- Just like how there are 50 shades of 5G, AI definitions keep evolving – a new one introduced by IBM – “broad AI” not to be confused with “Narrow AI” or “General AI.” Only 1% of the data that is produced is captured and analyzed. How do we get better at turning this data into knowledge? Lots of innovation to come in the next decade trying to address this architectural question. But companies running around with Excel spreadsheets and claiming to be AI-centric, please, Stop!
- Data is central to most technological progress. Delta used data to reduce flight cancellations by 99% in one year. Fingernail sensors could predict early onset of Alzheimer’s disease years before and hypokalemia hours before it happens. Similarly, a more precise weather data can help avoid unexpected turbulence in air that can result in injuries.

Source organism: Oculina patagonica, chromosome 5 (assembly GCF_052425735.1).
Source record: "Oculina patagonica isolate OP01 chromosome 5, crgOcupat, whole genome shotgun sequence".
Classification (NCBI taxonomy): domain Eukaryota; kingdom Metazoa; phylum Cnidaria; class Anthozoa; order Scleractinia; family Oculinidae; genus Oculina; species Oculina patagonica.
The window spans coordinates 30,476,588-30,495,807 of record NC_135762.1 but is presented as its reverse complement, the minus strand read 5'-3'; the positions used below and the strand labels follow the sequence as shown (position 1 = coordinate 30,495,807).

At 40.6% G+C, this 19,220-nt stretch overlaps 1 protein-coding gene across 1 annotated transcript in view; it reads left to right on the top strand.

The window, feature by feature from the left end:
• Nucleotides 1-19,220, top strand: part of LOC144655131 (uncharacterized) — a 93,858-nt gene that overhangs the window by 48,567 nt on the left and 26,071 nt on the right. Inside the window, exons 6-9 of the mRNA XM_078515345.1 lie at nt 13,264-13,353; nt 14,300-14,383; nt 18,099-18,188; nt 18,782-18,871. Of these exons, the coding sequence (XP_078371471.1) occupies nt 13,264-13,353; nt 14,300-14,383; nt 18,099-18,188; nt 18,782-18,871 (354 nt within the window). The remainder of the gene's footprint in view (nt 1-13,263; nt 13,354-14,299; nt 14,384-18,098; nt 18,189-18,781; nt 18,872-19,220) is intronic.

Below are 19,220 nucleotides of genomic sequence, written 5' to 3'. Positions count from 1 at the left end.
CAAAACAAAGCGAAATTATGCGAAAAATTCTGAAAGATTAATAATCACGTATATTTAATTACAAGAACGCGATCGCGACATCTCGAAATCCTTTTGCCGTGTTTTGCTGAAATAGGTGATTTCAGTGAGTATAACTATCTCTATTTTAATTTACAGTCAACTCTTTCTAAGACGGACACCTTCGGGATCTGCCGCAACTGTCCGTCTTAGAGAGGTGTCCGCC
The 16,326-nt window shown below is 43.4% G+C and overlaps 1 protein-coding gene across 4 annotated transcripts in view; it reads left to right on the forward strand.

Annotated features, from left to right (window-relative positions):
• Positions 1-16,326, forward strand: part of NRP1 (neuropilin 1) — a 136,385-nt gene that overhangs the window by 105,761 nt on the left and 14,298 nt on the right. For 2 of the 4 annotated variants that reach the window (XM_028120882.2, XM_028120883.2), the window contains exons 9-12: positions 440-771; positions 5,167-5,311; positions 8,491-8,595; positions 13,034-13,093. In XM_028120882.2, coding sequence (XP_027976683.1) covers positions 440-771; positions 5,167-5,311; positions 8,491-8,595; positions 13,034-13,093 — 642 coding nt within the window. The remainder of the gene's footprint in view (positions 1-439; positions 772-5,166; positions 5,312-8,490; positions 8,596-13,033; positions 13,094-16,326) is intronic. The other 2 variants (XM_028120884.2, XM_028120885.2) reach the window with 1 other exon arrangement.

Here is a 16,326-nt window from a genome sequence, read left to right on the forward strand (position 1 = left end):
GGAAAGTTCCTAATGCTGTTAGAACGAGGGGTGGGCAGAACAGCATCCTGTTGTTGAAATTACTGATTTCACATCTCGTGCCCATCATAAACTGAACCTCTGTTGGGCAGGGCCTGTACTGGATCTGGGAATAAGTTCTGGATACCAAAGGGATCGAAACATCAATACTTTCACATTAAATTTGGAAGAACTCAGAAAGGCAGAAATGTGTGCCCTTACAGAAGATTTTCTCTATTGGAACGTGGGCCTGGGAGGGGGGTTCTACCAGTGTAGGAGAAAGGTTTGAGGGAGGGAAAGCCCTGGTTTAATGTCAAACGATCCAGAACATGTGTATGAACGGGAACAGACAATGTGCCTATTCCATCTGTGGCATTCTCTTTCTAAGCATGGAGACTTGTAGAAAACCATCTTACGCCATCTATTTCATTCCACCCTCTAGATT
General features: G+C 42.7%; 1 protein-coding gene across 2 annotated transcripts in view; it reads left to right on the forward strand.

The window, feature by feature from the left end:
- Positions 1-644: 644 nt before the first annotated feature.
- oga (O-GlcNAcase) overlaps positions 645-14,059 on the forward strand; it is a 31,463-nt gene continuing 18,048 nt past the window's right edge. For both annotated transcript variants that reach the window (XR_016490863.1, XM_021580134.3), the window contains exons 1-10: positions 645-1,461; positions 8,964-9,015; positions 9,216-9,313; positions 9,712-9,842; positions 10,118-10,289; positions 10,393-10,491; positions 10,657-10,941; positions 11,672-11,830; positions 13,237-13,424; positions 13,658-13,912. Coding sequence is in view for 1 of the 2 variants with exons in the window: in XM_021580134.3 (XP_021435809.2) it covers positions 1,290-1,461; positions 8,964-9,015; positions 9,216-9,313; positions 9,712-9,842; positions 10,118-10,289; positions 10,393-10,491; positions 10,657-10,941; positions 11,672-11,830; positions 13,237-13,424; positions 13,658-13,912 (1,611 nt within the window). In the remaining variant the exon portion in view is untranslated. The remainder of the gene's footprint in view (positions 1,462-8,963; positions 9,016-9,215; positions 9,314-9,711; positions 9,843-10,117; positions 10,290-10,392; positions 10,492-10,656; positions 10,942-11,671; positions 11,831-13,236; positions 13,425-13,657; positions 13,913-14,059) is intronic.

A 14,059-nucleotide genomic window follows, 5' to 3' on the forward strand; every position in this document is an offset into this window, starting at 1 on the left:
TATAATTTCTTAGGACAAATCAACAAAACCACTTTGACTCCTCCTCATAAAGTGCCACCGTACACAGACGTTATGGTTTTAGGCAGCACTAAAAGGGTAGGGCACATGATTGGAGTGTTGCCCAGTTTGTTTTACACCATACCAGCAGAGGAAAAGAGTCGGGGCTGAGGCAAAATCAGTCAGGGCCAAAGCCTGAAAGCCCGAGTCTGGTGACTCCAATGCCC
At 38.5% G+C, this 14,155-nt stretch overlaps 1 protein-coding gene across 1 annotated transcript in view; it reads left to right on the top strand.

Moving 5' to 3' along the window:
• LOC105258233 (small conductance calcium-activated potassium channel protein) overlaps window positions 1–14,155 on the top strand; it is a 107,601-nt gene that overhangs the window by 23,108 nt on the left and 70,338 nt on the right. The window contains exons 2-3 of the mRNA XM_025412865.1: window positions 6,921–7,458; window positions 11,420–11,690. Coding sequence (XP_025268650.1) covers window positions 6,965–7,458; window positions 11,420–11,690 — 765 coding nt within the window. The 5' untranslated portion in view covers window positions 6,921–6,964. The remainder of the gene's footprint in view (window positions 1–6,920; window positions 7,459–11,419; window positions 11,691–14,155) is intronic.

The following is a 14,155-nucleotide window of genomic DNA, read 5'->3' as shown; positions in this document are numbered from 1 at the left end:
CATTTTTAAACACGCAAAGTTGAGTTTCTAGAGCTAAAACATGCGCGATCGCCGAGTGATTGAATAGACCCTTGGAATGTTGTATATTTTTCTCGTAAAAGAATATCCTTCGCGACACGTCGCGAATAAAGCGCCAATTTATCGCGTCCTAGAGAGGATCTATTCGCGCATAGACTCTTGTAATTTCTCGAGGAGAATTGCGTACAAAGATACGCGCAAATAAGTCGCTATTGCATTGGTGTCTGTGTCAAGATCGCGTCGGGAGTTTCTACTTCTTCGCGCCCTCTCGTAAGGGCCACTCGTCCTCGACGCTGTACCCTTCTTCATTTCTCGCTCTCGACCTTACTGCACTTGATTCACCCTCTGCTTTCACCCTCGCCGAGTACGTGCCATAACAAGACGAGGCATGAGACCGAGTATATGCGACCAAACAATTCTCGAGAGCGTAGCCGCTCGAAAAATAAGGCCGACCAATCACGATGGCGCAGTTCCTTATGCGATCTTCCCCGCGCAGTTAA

- IoT was everywhere from the useful, to the mundane, to downright useless waste – some highlights: an autonomous luggage for the times when you want to eat burrito with one hand and drink tequila with the other, a self-cleaning toilet for cats, well, why not?, Machine to bake your bread or do your laundry, snuggling robots, Alexa-enabled immersive toilets.